How opinions change over the years! The influential Viennese critic Eduard Hanslick – capable  of destroying reputations with a flick of his wrist – stated that in Tchaikovsky’s Violin Concerto the instrument “is no longer played; it is pulled, torn, drubbed.” As if that were not enough, he fired a parting shot: “There can be music that stinks to the ear.” I doubt whether anybody in the audience for Augustin Hadelich’s performance of the work with the LPO conducted by Vasily Petrenko would have understood where those comments were coming from.

Augustin Hadelich © Rosalie O'Connor
Augustin Hadelich
© Rosalie O'Connor

Technically there was little to criticise, with secure intonation, clean articulation and carefully calibrated dynamics. Yet although the soloist’s first entry was promisingly sensuous and languorous (and in the finale he repeatedly lingered over individual phrases), it soon became apparent through the over-careful phrasing and lack of expressive colouring that this was destined to become a small-scale account, with the narrative voice stuck in the ballad mode rather than attempting the scaling of any heroic heights. For example, the Cossack-like tune in the finale, harking back to the composer’s “Little Russian” Symphony, had little sense of abandon, the pot never quite coming to the boil but merely simmering along. Excessive sentiment does Tchaikovsky no favours at all, but a degree of ardour and passion is an inherent part of his musical make-up. At least conductor and soloist were at one in the way they approached the concerto, Petrenko refusing to force the pace in the accompaniment, and choosing instead to savour the many fine opportunities for interplay between wind and strings. Indeed, most of the beguiling sounds in the concerto came from the distinguished wind soloists. As an encore, Hadelich offered the Andante from Bach’s Sonata no. 2 in A minor BWV 1003.

A favourite scholarship Literature question in my time was: “What makes a tragic hero?”. Smart students were expected, then as now, to come up with an examination of the fatal character flaw which leads to the downfall of the heroic figure. Tchaikovsky, notoriously introspective and self-critical, would have seen parallels between Byron’s Manfred and his own tortured existence when he decided to take up the challenge of writing a programmatic symphony based on the outlines of Byron’s verse-drama. But there is also a mirroring of the two creative lives: the Swiss Alps are not only the place where Manfred seeks to assuage his guilt, they were the refuge for Byron following his ostracisation from London society and also for Tchaikovsky after his failed marriage and ensuing breakdown. It was actually the Violin Concerto, written at high speed some years earlier during his dalliance with the violinist Josif Kotek (originally intended to be the dedicatee), which can lay claim to being the beneficiary of this particular Swiss Connection.

It took only a few minutes, initiated by a baleful bassoon solo and fairly brisk stabbing phrases (thoughts of Psycho were difficult to dispel) from the lower strings, for Petrenko to establish the heroic credentials of this largest of all Tchaikovsky’s symphonic creations. Eschewing lugubriousness, Petrenko picked out individual tragedy-laden threads – the dark menace present in the trombones, a snarling figuration in the violas – before whipping up the emotional temperature. The collective sound then became a seething cauldron, the sinews of the LPO stretched almost to breaking-point, giving us an intensity that had been missing earlier in the concerto. Petrenko is a conductor who knows exactly what he wants and has both the technical and expressive means to obtain the strongest contrasts within such a vast work. After these torrents of sound Tchaikovsky writes one of his most tender and heartfelt melodies to describe Manfred’s erstwhile and discarded lover Astarte, here played impeccably by the LPO strings.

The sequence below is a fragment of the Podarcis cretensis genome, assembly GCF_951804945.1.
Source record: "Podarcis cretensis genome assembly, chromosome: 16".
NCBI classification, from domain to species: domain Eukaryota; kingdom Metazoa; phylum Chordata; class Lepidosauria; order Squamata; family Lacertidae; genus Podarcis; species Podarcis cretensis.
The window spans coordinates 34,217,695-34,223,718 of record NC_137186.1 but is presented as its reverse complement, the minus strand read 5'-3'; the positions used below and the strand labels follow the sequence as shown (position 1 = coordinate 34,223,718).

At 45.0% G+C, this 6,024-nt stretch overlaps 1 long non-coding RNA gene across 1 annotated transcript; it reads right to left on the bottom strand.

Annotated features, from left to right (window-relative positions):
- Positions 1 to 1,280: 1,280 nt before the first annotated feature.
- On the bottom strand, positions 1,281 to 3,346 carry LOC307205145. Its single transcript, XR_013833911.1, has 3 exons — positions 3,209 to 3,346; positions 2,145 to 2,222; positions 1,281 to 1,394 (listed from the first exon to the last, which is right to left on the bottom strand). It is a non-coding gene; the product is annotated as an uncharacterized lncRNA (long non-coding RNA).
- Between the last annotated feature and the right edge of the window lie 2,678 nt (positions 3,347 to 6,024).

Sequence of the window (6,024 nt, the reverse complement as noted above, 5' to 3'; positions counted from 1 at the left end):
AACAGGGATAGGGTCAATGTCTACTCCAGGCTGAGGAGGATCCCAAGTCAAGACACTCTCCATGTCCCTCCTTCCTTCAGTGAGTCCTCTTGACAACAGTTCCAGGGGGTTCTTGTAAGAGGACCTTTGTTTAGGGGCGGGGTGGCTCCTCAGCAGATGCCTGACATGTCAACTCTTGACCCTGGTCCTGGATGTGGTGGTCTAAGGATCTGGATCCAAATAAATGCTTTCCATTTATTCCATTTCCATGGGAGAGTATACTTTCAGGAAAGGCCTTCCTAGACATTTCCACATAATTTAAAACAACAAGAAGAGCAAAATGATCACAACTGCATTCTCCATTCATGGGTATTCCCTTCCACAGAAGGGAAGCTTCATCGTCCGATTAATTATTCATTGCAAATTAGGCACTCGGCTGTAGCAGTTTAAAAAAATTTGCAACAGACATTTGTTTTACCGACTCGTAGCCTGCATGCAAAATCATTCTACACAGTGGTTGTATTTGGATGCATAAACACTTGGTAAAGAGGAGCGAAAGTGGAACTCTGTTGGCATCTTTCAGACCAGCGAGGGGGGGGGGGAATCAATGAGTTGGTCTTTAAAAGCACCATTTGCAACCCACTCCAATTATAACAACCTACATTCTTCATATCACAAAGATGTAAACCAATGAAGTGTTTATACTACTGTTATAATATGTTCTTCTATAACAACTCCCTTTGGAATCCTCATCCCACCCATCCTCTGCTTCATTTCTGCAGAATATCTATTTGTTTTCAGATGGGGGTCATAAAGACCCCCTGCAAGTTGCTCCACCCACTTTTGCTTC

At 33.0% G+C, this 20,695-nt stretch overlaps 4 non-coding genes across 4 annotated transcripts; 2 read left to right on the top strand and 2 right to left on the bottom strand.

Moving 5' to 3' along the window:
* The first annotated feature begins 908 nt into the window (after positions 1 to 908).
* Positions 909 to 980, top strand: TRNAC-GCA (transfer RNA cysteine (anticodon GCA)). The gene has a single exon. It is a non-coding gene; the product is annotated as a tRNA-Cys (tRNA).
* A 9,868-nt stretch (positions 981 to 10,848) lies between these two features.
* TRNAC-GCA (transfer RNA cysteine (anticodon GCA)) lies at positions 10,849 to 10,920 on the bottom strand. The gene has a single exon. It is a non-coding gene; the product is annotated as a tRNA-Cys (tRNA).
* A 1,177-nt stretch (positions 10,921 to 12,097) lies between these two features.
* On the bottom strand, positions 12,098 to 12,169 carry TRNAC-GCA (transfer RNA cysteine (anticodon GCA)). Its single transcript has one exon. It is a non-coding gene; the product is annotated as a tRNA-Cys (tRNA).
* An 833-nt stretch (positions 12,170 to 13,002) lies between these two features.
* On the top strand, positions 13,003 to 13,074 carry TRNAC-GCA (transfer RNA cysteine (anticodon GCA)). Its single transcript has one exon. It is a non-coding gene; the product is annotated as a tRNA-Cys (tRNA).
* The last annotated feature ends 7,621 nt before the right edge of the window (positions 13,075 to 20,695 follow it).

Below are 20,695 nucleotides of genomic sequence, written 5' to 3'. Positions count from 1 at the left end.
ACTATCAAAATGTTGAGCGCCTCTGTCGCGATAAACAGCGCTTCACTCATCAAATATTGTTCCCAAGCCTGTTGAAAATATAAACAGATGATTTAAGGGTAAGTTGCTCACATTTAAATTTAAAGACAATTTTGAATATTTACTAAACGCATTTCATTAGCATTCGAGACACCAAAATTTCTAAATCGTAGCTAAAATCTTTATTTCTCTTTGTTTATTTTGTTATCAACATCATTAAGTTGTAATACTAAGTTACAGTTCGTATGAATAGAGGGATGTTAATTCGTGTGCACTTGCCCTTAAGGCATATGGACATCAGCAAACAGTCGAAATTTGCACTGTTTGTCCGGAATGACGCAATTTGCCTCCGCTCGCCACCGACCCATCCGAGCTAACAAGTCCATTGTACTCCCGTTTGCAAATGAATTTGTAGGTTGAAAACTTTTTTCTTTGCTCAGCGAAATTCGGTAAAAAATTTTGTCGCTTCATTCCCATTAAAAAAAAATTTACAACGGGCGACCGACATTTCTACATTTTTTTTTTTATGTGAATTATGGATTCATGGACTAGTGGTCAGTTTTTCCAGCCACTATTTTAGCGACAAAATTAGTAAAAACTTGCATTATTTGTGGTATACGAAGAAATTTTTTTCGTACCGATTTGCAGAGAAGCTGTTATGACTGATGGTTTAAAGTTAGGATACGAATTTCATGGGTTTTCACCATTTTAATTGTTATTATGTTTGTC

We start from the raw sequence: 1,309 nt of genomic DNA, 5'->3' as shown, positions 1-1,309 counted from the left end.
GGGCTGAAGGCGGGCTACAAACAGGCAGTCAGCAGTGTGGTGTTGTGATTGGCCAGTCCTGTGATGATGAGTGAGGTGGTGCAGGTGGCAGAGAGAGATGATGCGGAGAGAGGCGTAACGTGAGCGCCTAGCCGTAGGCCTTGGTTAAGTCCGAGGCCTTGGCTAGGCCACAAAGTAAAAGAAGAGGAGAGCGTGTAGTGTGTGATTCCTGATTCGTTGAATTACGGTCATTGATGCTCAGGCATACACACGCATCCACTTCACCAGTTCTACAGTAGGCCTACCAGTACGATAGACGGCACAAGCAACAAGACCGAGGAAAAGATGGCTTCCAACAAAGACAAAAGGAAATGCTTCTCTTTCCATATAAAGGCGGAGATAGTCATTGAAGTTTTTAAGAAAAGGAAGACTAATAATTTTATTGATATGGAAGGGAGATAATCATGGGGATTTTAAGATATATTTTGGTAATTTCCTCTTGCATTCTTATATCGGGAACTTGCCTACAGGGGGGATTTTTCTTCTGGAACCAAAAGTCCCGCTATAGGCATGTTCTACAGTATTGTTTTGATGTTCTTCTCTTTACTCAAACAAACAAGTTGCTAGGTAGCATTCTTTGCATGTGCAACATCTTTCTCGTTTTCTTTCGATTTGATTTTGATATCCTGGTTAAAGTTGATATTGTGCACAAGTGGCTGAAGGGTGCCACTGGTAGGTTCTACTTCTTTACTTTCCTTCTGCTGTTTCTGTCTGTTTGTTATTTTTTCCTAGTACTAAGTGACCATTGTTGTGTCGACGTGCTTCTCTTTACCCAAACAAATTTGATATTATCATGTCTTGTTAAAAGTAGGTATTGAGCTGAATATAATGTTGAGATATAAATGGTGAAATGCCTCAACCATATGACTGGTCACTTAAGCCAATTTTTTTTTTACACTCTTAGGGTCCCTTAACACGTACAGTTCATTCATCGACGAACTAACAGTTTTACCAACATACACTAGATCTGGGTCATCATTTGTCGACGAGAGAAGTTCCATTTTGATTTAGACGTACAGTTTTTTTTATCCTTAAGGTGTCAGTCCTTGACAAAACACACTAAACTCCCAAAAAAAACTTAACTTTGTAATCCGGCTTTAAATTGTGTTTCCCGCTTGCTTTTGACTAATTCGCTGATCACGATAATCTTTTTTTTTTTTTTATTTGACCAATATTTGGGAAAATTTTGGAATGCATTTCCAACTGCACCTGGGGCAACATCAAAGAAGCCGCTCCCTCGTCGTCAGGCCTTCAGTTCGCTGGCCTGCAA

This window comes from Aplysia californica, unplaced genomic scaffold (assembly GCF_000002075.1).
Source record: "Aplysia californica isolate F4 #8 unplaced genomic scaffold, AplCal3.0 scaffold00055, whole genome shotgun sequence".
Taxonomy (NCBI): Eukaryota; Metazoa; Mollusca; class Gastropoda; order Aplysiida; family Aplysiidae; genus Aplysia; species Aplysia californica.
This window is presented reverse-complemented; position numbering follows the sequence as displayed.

Such strong contrasts also characterised the two inner movements, from the will-o’-the-wisp beginning of the scherzo, with a neat dovetailing of string and wind lines - mellifluous clarinets and plangent oboes especially fine – to the grand sweep of the alpine vistas glimpsed in the pastoral Andante where the ensemble positively shone. With echoes of Berlioz’ Symphonie fantastique here and elsewhere, it would not be wide of the mark to call Tchaikovsky’s Manfred his own fantastic symphony, since it employs an idée fixe associated with the hero together with several instances of musical phantasmagoria – such as tubular bells (sadly, not a proper Russian-sounding bell, although thankfully we were spared a harmonium in the finale and had the full RFH organ instead) and two harps – to charm the ear.

So where is the tragic flaw in this composer’s heroic symphony? Even Petrenko could not disguise the lack of compelling inventiveness in the finale, where academic-sounding fugal passages and the recycling of previous material rather than thematic regeneration are the order of the day. To put it quite simply: here there are no real killer blows.